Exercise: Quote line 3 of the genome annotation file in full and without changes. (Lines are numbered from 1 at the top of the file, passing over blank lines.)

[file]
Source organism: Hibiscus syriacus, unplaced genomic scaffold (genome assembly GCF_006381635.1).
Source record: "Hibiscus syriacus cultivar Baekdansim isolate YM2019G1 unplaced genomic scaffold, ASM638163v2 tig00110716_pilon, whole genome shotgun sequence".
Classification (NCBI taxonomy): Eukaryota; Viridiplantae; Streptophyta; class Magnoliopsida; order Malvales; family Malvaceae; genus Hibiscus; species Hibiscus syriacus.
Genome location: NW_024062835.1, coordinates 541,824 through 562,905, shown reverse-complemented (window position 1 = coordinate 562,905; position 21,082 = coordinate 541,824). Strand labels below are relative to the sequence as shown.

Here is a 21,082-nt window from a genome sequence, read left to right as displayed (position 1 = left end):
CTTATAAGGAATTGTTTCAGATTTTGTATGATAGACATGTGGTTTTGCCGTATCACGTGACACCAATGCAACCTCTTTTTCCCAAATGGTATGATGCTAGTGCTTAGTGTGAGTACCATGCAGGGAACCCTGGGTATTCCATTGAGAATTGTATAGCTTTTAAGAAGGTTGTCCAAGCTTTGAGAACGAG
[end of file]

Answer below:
Classification (NCBI taxonomy): Eukaryota; Viridiplantae; Streptophyta; class Magnoliopsida; order Malvales; family Malvaceae; genus Hibiscus; species Hibiscus syriacus.